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Drones, Volume 1, Issue 1 (December 2017)

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Editorial

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Open AccessEditorial Drones—An Open Access Journal
Drones 2017, 1(1), 1; doi:10.3390/drones1010001
Received: 15 December 2016 / Revised: 16 December 2016 / Accepted: 16 December 2016 / Published: 4 January 2017
Cited by 2 | PDF Full-text (174 KB) | HTML Full-text | XML Full-text
Abstract
Since the beginning of aviation, unmanned aerial systems have been a challenge for scientists and engineers. Full article

Research

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Open AccessArticle Hardware Design of a Small UAS Helicopter for Remote Sensing Operations
Drones 2017, 1(1), 3; doi:10.3390/drones1010003
Received: 21 July 2017 / Revised: 30 August 2017 / Accepted: 31 August 2017 / Published: 10 September 2017
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Abstract
This paper presents the hardware design and integration process employed to develop an Unmanned Aircraft System (UAS) helicopter. The design process evolves from the bare airframe (without any electronics), to become a complete and advanced UAS platform for remote sensing applications. The improvements,
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This paper presents the hardware design and integration process employed to develop an Unmanned Aircraft System (UAS) helicopter. The design process evolves from the bare airframe (without any electronics), to become a complete and advanced UAS platform for remote sensing applications. The improvements, design decisions and justifications are described throughout the paper. Two airframes have been used during the design and integration process: the AF25B model and the more advanced AF30 model, from the Copterworks company. The airframe engine reliability and fuel economy have been improved by adding an Electronic Fuel Injection (EFI) and Capacitor Discharge Ignition (CDI), both managed by an Engine Control Unit (ECU). On-board power supply generation and regulation have also been designed and validated. Finally, the integration process incorporates on-board mission computation to improve the concept of operation in remote sensing applications. Several flight tests have been performed to verify the reliability of the whole system. The flight test results demonstrate the correct process of integration and the feasibility of the UAS. Full article
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Review

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Open AccessReview Unmanned Aerial Systems for Civil Applications: A Review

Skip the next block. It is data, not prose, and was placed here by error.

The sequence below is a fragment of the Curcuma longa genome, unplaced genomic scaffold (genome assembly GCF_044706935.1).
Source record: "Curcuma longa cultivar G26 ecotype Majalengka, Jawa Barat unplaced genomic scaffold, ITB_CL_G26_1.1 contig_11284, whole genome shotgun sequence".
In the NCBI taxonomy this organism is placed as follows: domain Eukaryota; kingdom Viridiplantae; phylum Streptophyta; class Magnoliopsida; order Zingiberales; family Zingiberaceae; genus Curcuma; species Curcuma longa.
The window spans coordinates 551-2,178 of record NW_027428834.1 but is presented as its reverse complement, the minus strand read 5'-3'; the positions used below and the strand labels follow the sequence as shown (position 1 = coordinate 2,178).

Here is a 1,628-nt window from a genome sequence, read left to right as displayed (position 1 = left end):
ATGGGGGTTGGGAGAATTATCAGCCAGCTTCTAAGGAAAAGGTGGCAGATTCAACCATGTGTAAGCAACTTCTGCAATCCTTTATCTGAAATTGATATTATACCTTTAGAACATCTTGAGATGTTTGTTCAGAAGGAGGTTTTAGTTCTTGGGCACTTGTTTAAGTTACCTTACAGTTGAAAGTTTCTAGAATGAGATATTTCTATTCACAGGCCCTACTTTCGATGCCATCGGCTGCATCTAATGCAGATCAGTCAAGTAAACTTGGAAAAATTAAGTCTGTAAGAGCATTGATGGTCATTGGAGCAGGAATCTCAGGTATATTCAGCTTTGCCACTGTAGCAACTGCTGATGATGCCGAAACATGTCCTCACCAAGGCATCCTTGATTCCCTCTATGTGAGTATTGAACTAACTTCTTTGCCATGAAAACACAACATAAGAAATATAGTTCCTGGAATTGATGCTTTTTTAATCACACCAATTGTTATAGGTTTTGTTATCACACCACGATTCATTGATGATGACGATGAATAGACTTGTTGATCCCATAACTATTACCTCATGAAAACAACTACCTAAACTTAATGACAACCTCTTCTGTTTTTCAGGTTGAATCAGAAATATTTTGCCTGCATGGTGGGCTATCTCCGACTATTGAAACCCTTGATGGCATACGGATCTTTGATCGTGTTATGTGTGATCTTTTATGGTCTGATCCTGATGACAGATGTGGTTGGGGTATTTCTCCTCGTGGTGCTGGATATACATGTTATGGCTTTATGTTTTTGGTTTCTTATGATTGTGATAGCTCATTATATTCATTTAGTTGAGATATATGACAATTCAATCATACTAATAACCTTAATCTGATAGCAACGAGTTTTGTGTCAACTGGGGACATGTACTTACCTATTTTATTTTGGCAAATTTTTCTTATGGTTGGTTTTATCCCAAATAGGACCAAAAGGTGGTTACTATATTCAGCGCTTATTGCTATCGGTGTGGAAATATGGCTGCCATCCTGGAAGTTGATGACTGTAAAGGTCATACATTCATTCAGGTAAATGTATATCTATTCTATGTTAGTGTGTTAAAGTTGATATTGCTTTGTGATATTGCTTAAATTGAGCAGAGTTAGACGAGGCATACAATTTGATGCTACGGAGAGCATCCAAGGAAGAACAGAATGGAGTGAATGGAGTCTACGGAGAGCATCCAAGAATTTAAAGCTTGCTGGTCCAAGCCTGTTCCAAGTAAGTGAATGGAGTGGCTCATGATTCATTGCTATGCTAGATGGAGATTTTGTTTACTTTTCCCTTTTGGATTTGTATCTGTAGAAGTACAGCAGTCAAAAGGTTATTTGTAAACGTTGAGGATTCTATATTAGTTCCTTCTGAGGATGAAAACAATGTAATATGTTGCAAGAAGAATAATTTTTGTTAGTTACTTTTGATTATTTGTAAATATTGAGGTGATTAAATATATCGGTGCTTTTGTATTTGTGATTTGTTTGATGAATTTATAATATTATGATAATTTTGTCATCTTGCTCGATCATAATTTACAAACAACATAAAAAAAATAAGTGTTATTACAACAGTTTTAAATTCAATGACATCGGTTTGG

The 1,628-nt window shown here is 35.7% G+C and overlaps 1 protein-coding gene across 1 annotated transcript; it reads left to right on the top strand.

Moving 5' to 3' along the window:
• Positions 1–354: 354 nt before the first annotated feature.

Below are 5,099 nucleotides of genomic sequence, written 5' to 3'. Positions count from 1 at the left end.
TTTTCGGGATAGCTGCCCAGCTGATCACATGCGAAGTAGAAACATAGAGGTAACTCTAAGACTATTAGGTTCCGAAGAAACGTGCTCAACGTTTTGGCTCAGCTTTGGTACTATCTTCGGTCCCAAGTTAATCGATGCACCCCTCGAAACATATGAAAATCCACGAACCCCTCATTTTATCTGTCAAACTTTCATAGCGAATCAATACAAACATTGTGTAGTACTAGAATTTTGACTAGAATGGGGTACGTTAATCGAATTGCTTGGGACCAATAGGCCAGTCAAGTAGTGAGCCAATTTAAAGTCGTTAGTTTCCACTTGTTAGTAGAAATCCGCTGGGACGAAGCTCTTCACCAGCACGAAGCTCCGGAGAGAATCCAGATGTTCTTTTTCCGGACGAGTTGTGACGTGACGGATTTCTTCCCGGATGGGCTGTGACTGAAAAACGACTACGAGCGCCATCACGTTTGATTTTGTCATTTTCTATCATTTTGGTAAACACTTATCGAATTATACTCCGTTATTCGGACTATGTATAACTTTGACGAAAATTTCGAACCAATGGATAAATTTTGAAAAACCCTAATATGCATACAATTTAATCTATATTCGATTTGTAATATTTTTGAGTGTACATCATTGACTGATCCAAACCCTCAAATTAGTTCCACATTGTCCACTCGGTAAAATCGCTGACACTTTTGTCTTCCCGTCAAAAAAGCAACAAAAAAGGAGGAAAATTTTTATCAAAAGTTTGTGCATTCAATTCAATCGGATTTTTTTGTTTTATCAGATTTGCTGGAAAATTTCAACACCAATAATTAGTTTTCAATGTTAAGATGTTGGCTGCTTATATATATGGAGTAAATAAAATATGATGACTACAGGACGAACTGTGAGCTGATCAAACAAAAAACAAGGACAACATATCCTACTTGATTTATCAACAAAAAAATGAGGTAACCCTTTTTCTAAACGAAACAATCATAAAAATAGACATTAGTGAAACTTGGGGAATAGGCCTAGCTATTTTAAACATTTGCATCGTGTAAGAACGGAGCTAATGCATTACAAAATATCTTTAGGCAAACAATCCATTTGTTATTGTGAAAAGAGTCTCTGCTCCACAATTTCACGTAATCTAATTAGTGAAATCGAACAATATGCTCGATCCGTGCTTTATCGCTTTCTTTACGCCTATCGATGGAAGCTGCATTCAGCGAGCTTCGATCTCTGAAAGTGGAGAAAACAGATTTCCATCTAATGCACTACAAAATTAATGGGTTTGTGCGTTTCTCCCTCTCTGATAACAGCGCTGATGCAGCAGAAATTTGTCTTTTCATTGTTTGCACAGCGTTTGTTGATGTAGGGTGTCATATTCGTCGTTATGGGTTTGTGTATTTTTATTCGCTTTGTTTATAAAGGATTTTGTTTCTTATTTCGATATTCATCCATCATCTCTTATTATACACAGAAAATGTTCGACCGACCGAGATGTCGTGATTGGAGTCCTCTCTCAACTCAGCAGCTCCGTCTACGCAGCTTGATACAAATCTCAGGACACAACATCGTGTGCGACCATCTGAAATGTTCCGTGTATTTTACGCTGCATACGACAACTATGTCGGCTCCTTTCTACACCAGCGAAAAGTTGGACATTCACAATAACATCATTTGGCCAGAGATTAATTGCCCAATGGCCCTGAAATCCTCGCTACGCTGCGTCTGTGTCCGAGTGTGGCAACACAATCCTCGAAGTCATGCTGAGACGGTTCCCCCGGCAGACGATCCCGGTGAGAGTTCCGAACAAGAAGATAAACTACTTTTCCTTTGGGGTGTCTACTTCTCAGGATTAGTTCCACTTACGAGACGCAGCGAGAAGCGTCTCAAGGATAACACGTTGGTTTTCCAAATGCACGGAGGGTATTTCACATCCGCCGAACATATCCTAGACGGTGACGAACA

Drones 2017, 1(1), 2; doi:10.3390/drones1010002
Received: 10 May 2017 / Revised: 7 July 2017 / Accepted: 12 July 2017 / Published: 13 July 2017
Cited by 1 | PDF Full-text (17993 KB) | HTML Full-text | XML Full-text
Abstract
The present work is a review of unmanned aerial systems technology and their subsystems (frame, propellers, motors and batteries, payloads, and data processing). Different applications are evaluated, related to remote sensing, spraying of liquids, and logistics. An overview of the regulatory framework is
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The present work is a review of unmanned aerial systems technology and their subsystems (frame, propellers, motors and batteries, payloads, and data processing). Different applications are evaluated, related to remote sensing, spraying of liquids, and logistics. An overview of the regulatory framework is also developed. Full article
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Other

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Open AccessTechnical Note Post-Logging Estimation of Loblolly Pine (Pinus taeda) Stump Size, Area and Population Using Imagery from a Small Unmanned Aerial System
Drones 2017, 1(1), 4; doi:10.3390/drones1010004
Received: 30 August 2017 / Revised: 16 October 2017 / Accepted: 17 October 2017 / Published: 20 October 2017
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Abstract
This study describes an unmanned aerial system (UAS) method for accurately estimating the number and diameters of harvested Loblolly Pine (Pinus taeda) stumps in a final harvest (often referred as clear-cut) situation. The study methods are potentially useful in initial detection,
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This study describes an unmanned aerial system (UAS) method for accurately estimating the number and diameters of harvested Loblolly Pine (Pinus taeda) stumps in a final harvest (often referred as clear-cut) situation. The study methods are potentially useful in initial detection, quantification of area and volume estimation of legal or illegal logging events to help estimate the volumes and value of removed pine timber. The study sites used included three adjacent pine stands in East-Central Mississippi. Using image pattern recognition algorithms, results show a counting accuracy of 77.3% and RMSE of 4.3 cm for stump diameter estimation. The study also shows that the area can be accurately estimated from the UAS collected data. Our experimental study shows that the proposed UAS survey method has the potential for wide use as a monitoring or investigation tool in the forestry and land management industries. Full article
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